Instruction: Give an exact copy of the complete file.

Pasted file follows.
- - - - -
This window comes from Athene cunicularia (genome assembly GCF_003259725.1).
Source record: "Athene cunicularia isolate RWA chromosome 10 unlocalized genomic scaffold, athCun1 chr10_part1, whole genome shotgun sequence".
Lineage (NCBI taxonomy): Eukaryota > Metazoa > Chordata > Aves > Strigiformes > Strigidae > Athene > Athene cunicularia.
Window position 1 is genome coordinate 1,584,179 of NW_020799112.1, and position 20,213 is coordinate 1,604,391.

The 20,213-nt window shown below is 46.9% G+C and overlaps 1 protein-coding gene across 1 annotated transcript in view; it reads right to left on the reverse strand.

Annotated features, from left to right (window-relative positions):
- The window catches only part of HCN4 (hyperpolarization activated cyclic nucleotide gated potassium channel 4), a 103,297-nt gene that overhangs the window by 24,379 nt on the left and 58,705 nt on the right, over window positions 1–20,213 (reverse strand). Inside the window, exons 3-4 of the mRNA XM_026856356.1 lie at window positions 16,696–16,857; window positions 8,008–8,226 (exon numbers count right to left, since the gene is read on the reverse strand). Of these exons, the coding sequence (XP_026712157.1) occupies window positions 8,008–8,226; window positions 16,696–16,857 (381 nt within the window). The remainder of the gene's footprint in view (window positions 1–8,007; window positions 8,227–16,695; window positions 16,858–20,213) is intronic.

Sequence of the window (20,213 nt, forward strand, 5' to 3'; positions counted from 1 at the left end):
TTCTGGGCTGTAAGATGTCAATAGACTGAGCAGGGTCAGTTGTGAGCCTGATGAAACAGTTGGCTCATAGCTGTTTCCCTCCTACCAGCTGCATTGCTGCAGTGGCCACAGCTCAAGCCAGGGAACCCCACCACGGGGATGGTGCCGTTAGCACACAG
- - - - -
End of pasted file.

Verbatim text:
This window comes from Athene cunicularia (genome assembly GCF_003259725.1).
Source record: "Athene cunicularia isolate RWA chromosome 10 unlocalized genomic scaffold, athCun1 chr10_part1, whole genome shotgun sequence".
Lineage (NCBI taxonomy): Eukaryota > Metazoa > Chordata > Aves > Strigiformes > Strigidae > Athene > Athene cunicularia.
Window position 1 is genome coordinate 1,584,179 of NW_020799112.1, and position 20,213 is coordinate 1,604,391.

The 20,213-nt window shown below is 46.9% G+C and overlaps 1 protein-coding gene across 1 annotated transcript in view; it reads right to left on the reverse strand.

Annotated features, from left to right (window-relative positions):
- The window catches only part of HCN4 (hyperpolarization activated cyclic nucleotide gated potassium channel 4), a 103,297-nt gene that overhangs the window by 24,379 nt on the left and 58,705 nt on the right, over window positions 1–20,213 (reverse strand). Inside the window, exons 3-4 of the mRNA XM_026856356.1 lie at window positions 16,696–16,857; window positions 8,008–8,226 (exon numbers count right to left, since the gene is read on the reverse strand). Of these exons, the coding sequence (XP_026712157.1) occupies window positions 8,008–8,226; window positions 16,696–16,857 (381 nt within the window). The remainder of the gene's footprint in view (window positions 1–8,007; window positions 8,227–16,695; window positions 16,858–20,213) is intronic.

Sequence of the window (20,213 nt, forward strand, 5' to 3'; positions counted from 1 at the left end):
TTCTGGGCTGTAAGATGTCAATAGACTGAGCAGGGTCAGTTGTGAGCCTGATGAAACAGTTGGCTCATAGCTGTTTCCCTCCTACCAGCTGCATTGCTGCAGTGGCCACAGCTCAAGCCAGGGAACCCCACCACGGGGATGGTGCCGTTAGCACACAG